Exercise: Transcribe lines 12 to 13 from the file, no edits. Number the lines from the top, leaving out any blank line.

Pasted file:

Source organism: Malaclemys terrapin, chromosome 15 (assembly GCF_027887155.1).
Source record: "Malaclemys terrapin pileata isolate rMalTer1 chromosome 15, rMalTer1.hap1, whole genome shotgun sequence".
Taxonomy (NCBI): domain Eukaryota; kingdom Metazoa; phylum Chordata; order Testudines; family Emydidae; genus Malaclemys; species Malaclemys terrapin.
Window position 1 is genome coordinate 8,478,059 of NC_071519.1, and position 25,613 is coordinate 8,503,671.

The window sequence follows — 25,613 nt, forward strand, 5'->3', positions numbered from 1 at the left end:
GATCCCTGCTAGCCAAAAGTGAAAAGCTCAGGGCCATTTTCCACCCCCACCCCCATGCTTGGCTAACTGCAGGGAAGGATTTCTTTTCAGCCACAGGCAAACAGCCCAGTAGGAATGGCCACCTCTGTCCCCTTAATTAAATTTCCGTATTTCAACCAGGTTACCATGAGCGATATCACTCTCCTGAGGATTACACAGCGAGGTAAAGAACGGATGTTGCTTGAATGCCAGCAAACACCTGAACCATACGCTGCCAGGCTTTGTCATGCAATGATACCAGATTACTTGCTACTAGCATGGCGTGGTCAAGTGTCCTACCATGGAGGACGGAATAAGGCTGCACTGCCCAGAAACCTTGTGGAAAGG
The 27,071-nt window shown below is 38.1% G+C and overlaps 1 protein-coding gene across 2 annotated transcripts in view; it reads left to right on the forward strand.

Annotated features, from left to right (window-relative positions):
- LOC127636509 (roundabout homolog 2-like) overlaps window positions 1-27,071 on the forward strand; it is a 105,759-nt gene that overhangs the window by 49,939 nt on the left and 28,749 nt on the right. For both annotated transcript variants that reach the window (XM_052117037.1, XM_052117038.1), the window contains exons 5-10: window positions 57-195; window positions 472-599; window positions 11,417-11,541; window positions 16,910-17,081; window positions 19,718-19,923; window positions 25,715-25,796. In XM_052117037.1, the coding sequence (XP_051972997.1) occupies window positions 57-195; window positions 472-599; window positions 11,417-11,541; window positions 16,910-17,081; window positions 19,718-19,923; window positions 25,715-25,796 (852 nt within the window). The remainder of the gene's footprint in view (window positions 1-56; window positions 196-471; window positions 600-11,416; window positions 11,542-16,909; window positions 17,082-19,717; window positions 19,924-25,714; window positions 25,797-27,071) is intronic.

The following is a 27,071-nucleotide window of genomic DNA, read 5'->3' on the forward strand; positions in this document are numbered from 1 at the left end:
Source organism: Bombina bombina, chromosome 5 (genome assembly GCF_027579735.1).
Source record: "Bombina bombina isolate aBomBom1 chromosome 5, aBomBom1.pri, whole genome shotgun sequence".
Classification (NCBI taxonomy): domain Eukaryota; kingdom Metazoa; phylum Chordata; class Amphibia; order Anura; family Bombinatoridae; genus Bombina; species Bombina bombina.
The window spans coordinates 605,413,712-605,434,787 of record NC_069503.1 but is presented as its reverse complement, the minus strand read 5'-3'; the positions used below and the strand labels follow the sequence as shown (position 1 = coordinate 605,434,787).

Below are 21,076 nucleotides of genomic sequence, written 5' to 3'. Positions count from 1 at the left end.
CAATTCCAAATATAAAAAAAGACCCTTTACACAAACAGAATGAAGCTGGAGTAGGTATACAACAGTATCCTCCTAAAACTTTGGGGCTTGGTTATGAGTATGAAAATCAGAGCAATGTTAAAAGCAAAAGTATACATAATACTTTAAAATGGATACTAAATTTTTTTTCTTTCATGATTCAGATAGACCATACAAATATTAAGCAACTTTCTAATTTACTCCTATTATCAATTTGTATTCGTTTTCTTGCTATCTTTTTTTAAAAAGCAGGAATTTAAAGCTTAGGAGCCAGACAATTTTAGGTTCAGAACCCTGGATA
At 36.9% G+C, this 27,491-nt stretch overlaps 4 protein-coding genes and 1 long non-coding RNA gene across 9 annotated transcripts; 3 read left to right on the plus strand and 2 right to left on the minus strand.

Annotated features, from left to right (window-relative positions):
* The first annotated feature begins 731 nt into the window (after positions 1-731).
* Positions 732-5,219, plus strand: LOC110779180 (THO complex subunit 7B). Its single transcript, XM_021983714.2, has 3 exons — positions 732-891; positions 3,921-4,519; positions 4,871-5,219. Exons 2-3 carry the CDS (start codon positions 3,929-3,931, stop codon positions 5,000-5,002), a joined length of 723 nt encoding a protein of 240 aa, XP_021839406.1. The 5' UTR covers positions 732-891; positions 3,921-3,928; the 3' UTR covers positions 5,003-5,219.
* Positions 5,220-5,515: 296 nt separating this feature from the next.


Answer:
Source record: "Bombina bombina isolate aBomBom1 chromosome 5, aBomBom1.pri, whole genome shotgun sequence".
Classification (NCBI taxonomy): domain Eukaryota; kingdom Metazoa; phylum Chordata; class Amphibia; order Anura; family Bombinatoridae; genus Bombina; species Bombina bombina.